Yesterday I posted a photo which was selected by some of the office people in Aberdeen as being the best likeness of “yours truly,” but I am of the opinion that they had a mental picture of me when I had to deal with some of the disagreeable customers. I can assure you that I am not so “hard boiled” or “half baked” as the corners of the mouth would indicate. However, this is the only pose that I have a photo of and I am taking a chance by sending it. I also enclosed one of “Johnnie Osh” and myself. I’ll try and find another one of him as he was really a cute little kid. The view from the hotel Consolation gives a fair idea of the scenery near the Swiss border and in the foothills of the Alps. I am told that other sections are more beautiful in the interior of Switzerland, but we were not permitted to cross during the War. From an airplane one can see the snow-capped Alps and get a fairly good idea of the Swiss scenery that so many rave about. It isn’t like what Mark Twain said about Arizona. He said that in Arizona one could see more cows and less milk, more chickens and fewer eggs, and see more country and see less than in any place in the world. However, there isn’t much in the foothills of the Alps except beautiful scenery and timber. We frequently listened for a yodel song but the only time we heard one was when one of our men would sing it. Johnnie’s favorite song was the “Madelon,” though he often sang “One keg of beer for the four of us.” He picked up the Army songs and could sing them before he knew what they meant.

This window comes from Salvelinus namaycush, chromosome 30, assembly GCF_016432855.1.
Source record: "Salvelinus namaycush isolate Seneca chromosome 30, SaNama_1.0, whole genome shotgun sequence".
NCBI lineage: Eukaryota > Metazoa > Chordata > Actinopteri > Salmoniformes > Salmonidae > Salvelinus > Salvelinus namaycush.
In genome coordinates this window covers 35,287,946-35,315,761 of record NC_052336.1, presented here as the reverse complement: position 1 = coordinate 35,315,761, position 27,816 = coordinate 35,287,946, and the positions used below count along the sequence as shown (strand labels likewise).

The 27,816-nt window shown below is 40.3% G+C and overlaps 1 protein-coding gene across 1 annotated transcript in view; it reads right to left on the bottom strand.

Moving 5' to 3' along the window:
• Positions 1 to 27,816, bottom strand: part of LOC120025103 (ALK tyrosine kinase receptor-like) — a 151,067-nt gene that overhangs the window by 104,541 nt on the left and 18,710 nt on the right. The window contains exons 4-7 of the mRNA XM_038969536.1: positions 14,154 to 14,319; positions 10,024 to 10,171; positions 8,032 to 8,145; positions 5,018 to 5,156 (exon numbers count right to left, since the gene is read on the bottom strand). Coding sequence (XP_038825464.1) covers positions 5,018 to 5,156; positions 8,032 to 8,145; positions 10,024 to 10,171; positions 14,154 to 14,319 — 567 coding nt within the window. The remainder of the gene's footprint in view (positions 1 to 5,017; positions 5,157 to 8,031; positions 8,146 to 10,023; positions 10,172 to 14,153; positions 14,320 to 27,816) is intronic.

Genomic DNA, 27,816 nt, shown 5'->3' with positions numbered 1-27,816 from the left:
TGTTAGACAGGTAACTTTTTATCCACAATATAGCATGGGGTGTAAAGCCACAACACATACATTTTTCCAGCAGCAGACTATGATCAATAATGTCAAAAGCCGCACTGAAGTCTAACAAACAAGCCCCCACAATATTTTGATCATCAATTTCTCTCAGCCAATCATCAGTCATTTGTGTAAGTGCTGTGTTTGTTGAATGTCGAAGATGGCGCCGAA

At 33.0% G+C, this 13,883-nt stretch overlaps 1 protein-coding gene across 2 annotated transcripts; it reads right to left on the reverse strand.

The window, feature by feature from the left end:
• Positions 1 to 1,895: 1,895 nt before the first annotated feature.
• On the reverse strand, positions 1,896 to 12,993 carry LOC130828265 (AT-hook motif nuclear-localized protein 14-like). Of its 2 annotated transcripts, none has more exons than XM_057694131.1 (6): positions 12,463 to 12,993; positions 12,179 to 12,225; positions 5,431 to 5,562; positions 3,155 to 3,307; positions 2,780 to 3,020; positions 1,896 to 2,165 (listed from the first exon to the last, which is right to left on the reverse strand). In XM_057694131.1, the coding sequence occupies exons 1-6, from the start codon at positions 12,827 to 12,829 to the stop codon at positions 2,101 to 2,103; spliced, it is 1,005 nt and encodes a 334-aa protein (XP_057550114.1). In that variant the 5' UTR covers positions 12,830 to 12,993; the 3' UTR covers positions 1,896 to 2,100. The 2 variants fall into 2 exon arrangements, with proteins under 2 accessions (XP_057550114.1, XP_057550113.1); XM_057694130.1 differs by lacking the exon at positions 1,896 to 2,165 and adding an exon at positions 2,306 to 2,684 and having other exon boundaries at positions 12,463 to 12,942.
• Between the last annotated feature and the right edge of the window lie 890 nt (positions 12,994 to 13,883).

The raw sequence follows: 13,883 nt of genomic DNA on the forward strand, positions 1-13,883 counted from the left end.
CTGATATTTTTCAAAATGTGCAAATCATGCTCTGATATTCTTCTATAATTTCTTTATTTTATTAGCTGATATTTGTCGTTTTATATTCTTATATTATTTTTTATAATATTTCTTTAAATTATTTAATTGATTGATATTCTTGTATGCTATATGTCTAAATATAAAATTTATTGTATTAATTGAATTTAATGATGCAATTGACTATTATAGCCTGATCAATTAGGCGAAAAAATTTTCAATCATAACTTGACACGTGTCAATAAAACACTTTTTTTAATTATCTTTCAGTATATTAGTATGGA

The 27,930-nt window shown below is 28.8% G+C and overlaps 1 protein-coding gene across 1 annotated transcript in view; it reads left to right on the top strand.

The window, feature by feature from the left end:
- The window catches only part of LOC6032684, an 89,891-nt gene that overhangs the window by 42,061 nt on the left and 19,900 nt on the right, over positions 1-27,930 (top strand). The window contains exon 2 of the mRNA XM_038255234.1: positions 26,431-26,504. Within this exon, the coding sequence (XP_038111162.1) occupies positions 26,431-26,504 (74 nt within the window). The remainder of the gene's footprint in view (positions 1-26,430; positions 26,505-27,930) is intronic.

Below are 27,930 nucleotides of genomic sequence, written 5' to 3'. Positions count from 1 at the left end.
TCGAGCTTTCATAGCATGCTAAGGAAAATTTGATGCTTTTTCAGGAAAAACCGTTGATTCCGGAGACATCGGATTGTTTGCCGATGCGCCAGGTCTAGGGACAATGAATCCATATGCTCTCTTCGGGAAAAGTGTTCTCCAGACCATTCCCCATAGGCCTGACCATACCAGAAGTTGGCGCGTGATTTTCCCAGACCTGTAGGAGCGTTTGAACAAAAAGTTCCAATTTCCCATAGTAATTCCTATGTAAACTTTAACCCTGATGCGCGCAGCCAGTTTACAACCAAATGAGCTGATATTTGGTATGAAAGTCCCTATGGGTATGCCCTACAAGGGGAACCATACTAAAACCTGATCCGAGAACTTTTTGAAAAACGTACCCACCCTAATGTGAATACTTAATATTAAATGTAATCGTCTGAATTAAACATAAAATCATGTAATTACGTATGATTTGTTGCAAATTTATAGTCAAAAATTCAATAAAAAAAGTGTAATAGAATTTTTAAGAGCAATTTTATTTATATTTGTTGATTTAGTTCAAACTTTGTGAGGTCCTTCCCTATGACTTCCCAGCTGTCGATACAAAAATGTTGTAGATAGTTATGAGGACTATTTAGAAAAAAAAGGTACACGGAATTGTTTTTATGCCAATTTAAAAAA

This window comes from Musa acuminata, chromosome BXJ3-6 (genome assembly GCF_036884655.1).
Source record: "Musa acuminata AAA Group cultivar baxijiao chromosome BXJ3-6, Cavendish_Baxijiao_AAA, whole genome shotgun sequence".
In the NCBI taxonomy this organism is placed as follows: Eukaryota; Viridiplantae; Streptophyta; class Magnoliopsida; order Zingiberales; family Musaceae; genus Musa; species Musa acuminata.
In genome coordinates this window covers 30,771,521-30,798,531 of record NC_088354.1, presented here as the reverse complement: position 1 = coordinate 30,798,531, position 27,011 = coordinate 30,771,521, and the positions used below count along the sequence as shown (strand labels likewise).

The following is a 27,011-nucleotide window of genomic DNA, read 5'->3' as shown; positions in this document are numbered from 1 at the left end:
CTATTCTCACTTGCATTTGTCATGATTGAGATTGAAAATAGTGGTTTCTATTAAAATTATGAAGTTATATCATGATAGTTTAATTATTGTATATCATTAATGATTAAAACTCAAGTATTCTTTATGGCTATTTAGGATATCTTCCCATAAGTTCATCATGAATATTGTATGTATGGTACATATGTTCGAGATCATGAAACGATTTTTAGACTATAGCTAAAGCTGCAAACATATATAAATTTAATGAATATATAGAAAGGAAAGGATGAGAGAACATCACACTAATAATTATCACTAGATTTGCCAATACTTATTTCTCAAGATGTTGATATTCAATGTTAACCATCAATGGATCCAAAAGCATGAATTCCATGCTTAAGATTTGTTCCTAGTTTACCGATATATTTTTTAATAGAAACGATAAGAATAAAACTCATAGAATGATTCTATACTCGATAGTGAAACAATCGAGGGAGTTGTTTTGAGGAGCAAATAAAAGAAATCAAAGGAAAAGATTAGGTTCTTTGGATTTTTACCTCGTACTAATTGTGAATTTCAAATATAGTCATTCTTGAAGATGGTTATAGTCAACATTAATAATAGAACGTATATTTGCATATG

Please remember me when you have a picture of yourself. Haven’t you a Kodak picture that you could give me? The bobbed hair is all right. You did not have yours clipped so close on the back of your head and it will be long again pretty soon, but don’t wait until it grows. I’d like a photo of those eyes and your smile, so please favor me with one. I am enclosing another of Johnnie. Found that I had duplicates in a Kodak album.

Miss Ina I’d like to have you call me Walter if you feel that you know me well enough. The “Mr.” sounds a little distant. May I leave off the “Miss” when writing you? I’ll use it when I am talking in the presence of some one else. Several times in this letter I have almost called you sweetheart but to do so might mean that I won’t get an answer. I don’t want to take that chance now, for I want to hear from you as often as you care to write. I’ll think of you as one and with tender affections but guess I’d better keep this part in reserve. But I told you I’d tell you everything and why should I keep this.

I’ll be mighty glad to get another letter real soon if you care to write, and I won’t think you are a “flapper.” Had I formed that opinion I would hever have asked you for a date. I simply feel that we have so many beliefs in common that it didn’t take us long to get acquainted. I love you, and you might as well know it now as at any other time. I hope you have confidence enough in me to believe it, for I love you far more than you have any idea.


Box 208